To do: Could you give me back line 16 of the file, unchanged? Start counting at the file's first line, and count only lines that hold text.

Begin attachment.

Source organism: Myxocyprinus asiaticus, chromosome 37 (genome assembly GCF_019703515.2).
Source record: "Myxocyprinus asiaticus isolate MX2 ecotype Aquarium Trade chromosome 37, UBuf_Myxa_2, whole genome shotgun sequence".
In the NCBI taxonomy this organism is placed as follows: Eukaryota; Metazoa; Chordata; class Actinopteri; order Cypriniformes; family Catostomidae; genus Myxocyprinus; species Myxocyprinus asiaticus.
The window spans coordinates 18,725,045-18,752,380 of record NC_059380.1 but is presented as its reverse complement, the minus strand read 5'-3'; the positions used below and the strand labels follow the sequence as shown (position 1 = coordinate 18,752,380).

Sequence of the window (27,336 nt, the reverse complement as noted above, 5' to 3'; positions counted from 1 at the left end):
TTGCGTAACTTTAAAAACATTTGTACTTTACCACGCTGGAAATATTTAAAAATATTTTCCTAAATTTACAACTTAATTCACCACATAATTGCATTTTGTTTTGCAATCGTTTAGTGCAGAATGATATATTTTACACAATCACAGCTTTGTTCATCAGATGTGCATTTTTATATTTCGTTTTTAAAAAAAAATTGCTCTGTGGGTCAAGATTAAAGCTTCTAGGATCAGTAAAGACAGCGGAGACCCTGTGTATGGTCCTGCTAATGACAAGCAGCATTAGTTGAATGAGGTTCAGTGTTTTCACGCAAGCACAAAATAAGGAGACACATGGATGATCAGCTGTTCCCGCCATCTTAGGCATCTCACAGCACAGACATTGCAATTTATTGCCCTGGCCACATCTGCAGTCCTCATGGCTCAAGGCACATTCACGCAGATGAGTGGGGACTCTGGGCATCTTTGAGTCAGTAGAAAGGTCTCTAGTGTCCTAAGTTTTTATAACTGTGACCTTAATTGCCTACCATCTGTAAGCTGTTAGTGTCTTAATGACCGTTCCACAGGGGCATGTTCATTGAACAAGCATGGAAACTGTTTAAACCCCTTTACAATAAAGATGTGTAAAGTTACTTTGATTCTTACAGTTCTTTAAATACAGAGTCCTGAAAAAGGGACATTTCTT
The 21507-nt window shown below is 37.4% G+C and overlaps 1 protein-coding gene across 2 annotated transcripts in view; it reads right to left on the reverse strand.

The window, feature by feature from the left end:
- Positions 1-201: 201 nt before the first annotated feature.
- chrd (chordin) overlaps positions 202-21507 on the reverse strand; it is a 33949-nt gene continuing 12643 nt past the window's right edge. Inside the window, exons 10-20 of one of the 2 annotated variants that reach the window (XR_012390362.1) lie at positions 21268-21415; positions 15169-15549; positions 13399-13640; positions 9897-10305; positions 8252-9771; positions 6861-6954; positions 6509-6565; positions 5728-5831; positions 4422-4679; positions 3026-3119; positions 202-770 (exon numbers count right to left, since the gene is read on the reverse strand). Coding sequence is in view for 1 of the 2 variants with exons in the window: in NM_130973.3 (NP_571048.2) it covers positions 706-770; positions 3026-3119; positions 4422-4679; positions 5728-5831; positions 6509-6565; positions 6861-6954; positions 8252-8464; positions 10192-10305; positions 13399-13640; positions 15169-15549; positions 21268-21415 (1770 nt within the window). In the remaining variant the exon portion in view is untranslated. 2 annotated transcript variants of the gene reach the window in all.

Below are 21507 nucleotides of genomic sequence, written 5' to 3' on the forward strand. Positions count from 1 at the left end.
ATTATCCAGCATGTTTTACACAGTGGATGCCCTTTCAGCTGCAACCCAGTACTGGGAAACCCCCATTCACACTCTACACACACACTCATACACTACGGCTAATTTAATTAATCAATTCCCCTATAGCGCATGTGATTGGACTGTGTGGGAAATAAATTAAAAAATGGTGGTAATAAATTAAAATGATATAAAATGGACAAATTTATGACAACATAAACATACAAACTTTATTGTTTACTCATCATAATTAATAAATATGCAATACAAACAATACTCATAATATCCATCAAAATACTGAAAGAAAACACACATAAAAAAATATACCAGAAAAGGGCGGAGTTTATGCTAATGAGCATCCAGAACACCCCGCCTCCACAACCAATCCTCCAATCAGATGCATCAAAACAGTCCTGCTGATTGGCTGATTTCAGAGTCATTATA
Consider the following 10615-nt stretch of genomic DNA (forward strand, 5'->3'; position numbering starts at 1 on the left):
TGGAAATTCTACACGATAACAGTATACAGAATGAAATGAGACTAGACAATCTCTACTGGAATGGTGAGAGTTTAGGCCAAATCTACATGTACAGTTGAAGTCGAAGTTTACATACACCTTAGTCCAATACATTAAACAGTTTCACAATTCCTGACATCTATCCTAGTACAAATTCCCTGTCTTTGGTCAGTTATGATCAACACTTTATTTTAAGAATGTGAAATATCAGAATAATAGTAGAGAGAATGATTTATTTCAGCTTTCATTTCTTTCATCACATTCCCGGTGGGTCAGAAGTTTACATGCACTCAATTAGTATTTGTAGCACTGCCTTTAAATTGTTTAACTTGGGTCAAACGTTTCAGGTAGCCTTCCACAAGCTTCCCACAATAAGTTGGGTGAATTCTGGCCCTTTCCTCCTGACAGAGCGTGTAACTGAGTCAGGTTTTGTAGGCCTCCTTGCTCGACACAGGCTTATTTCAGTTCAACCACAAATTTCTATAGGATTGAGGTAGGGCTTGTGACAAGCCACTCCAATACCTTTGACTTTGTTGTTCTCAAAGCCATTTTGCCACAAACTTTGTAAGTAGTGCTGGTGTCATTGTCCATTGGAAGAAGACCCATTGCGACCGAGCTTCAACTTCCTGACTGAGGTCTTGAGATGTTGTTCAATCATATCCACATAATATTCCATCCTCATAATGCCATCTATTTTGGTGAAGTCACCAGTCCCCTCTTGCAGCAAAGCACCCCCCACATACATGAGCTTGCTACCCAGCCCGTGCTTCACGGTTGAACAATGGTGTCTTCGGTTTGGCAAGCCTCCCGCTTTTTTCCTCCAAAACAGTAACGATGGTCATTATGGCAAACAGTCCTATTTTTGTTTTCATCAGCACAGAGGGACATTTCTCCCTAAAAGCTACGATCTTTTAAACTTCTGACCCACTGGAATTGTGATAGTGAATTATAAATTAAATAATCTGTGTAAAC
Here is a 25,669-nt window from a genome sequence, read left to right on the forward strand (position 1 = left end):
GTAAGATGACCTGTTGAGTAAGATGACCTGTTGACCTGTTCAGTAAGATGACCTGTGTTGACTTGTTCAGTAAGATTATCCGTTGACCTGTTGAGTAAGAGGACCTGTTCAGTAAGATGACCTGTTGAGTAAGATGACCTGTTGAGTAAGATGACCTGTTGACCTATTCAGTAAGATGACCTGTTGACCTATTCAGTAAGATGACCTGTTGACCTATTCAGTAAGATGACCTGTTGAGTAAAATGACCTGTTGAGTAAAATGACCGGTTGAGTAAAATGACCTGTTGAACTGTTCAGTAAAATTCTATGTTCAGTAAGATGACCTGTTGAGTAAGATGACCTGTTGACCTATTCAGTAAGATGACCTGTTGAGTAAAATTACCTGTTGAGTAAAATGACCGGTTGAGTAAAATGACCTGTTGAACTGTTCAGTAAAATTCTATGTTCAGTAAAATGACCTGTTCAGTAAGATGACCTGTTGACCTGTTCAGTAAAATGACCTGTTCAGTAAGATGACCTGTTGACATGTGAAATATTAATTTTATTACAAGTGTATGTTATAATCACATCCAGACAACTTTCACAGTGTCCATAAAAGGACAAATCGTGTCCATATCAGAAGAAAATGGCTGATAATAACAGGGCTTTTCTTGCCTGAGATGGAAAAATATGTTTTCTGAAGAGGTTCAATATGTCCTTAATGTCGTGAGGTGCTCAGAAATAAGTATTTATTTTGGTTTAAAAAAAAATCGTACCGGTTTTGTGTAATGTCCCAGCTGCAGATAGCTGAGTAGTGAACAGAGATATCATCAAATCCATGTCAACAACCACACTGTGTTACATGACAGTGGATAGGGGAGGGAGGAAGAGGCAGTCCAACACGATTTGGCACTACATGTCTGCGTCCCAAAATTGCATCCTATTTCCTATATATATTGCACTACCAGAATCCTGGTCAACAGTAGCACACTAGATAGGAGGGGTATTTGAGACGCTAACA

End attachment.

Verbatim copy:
GTAAGATGACCTGTTGAGTAAGATGACCTGTTGACCTGTTCAGTAAGATGACCTGTGTTGACTTGTTCAGTAAGATTATCCGTTGACCTGTTGAGTAAGAGGACCTGTTCAGTAAGATGACCTGTTGAGTAAGATGACCTGTTGAGTAAGATGACCTGTTGACCTATTCAGTAAGATGACCTGTTGACCTATTCAGTAAGATGACCTGTTGACCTATTCAGTAAGATGACCTGTTGAGTAAAATGACCTGTTGAGTAAAATGACCGGTTGAGTAAAATGACCTGTTGAACTGTTCAGTAAAATTCTATGTTCAGTAAGATGACCTGTTGAGTAAGATGACCTGTTGACCTATTCAGTAAGATGACCTGTTGAGTAAAATTACCTGTTGAGTAAAATGACCGGTTGAGTAAAATGACCTGTTGAACTGTTCAGTAAAATTCTATGTTCAGTAAAATGACCTGTTCAGTAAGATGACCTGTTGACCTGTTCAGTAAAATGACCTGTTCAGTAAGATGACCTGTTGACATGTGAAATATTAATTTTATTACAAGTGTATGTTATAATCACATCCAGACAACTTTCACAGTGTCCATAAAAGGACAAATCGTGTCCATATCAGAAGAAAATGGCTGATAATAACAGGGCTTTTCTTGCCTGAGATGGAAAAATATGTTTTCTGAAGAGGTTCAATATGTCCTTAATGTCGTGAGGTGCTCAGAAATAAGTATTTATTTTGGTTTAAAAAAAAATCGTACCGGTTTTGTGTAATGTCCCAGCTGCAGATAGCTGAGTAGTGAACAGAGATATCATCAAATCCATGTCAACAACCACACTGTGTTACATGACAGTGGATAGGGGAGGGAGGAAGAGGCAGTCCAACACGATTTGGCACTACATGTCTGCGTCCCAAAATTGCATCCTATTTCCTATATATATTGCACTACCAGAATCCTGGTCAACAGTAGCACACTAGATAGGAGGGGTATTTGAGACGCTAACA